A dark political satire from one of China's most notorious directors has set the mainland blogosphere alight with chatter about possible hidden meanings, nuances and indirect criticism of the government.
Jiang Wen's Let the Bullets Fly, a historical action-comedy set in the lawless warring years following the overthrow of the Qing dynasty, weaves a complicated tale laden with corruption, the abuse of official power and greed - with a dash of people power (or its futility) thrown in.
The film has raised eyebrows with what many read to be a thinly veiled critique of the central government and one-party rule.
Apparent references to dissent, corruption and the 1989 Tiananmen crackdown have been inferred from the complex and at times confusing film that blends cat-and-mouse intrigue and absurdness with classic elements of Robin-Hood-esque rebellion against oppression.
The film, which also stars Hong Kong veterans Chow Yun-fat and Carina Lau Kar-ling alongside mainland actor Ge You, has been the top attraction in mainland cinemas since its December 16 release.
The action takes place in a small provincial town named Echeng - literally Goose City - around 1920, and tells the tale of an apparent bandit attempting to pass himself off as the town's newly appointed governor.
The film opens with Zhang Muzhi (Jiang) and his gang holding up a private train carrying corrupt official Ma Bangde (Ge) en route to taking up his position in the city, one which he acquired by bribing higher levels of government.
Zhang takes Ma and his wife hostage, assuming the official's identity with the apparent objective of milking the town dry of cash.
As with most of Jiang's film's, however, all is not quite as it seems.
It soon becomes clear Zhang has more on his mind than simply striking it rich, particularly when vicious local warlord Huang Silang (Chow) enters the fray.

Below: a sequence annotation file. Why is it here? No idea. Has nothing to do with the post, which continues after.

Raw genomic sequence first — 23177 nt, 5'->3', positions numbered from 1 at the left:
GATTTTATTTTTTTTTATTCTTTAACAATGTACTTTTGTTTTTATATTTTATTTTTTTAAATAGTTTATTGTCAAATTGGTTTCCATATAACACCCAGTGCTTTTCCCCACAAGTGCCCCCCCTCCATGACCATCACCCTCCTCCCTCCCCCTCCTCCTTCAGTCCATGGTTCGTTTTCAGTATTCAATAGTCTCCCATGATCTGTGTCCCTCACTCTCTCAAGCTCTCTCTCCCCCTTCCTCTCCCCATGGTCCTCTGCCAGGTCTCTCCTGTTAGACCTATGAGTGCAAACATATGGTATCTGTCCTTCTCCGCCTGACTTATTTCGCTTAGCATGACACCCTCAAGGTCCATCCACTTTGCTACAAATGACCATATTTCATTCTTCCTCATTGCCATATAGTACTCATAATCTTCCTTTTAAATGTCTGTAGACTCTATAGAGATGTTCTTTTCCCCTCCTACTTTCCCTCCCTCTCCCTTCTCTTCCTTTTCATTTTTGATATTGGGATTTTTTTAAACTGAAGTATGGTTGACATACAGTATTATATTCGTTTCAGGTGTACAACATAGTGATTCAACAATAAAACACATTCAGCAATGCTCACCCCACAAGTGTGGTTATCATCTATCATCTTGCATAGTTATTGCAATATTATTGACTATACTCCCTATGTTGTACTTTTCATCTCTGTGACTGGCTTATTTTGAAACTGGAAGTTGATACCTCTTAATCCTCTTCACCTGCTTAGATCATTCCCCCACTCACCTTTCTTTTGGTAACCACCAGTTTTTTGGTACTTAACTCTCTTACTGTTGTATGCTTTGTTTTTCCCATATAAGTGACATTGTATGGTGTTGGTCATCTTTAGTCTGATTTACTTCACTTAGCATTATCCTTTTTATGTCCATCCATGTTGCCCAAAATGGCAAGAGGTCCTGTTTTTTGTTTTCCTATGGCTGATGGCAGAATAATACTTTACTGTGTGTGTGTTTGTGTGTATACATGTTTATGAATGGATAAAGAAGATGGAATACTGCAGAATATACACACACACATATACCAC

Despite numerous opportunities to withdraw as a rich man, Zhang refuses to take 'poor people's money' and sets his sights on the fortune Huang has amassed trafficking human labour to build railways in the United States and by securing a virtual monopoly on the tobacco trade.
The parallels to corrupt officials in peripheral mainland cities making their fortunes through agricultural land grabs and the state-controlled cigarette industry are hard to ignore.
Using the fictional past to satirise the political present is an old trick. Framing the corruption neatly in the early republican era - a period which mainland propaganda has traditionally depicted as a hotbed of graft and sleaze - gives Jiang a handy excuse for denying it refers to the current system. Is it merely a coincidence, for example, that Zhang has a gang of six comrades to take on a warlord with the Chinese character for four in his name, or is that an intentional reference to the June 4 crackdown in Tiananmen?
When Zhang's adopted son Brother Six dies, his tomb is marked with a wooden sculpture of a raised fist making the Chinese hand-signal for the number six. It could also be argued that another gravestone later in the film bears a passing resemblance to the 1989 student activists' Goddess of Democracy statue.
Late in the film, Ge's character confesses that he had only led Zhang to Echeng as a test, and his commission was actually another city called Kangcheng - the Chinese name for Cannes.
Ge won the best actor award at the 1994 Cannes Film Festival for his role in Zhang Yimou's To Live, an epic personal tale spanning the decades of revolution from the and which was banned by mainland censors.